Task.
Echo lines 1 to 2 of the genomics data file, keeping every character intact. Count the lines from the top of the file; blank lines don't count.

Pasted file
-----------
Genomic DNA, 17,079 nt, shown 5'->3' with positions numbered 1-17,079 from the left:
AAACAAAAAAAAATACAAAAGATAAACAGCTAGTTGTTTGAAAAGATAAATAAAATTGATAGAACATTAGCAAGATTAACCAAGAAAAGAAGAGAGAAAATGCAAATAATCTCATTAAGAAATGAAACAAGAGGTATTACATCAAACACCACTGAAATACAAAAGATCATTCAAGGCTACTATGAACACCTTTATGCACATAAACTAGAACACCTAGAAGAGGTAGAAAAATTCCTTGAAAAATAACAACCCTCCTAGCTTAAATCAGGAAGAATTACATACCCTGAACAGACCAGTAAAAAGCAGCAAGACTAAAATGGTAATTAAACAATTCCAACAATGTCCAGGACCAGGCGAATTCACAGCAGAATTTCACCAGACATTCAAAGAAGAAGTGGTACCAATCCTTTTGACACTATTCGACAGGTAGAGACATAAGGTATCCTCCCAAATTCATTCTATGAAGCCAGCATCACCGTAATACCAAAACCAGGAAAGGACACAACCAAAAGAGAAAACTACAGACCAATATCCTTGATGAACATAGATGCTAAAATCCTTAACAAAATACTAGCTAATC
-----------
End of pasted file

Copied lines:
Genomic DNA, 17,079 nt, shown 5'->3' with positions numbered 1-17,079 from the left:
AAACAAAAAAAAATACAAAAGATAAACAGCTAGTTGTTTGAAAAGATAAATAAAATTGATAGAACATTAGCAAGATTAACCAAGAAAAGAAGAGAGAAAATGCAAATAATCTCATTAAGAAATGAAACAAGAGGTATTACATCAAACACCACTGAAATACAAAAGATCATTCAAGGCTACTATGAACACCTTTATGCACATAAACTAGAACACCTAGAAGAGGTAGAAAAATTCCTTGAAAAATAACAACCCTCCTAGCTTAAATCAGGAAGAATTACATACCCTGAACAGACCAGTAAAAAGCAGCAAGACTAAAATGGTAATTAAACAATTCCAACAATGTCCAGGACCAGGCGAATTCACAGCAGAATTTCACCAGACATTCAAAGAAGAAGTGGTACCAATCCTTTTGACACTATTCGACAGGTAGAGACATAAGGTATCCTCCCAAATTCATTCTATGAAGCCAGCATCACCGTAATACCAAAACCAGGAAAGGACACAACCAAAAGAGAAAACTACAGACCAATATCCTTGATGAACATAGATGCTAAAATCCTTAACAAAATACTAGCTAATC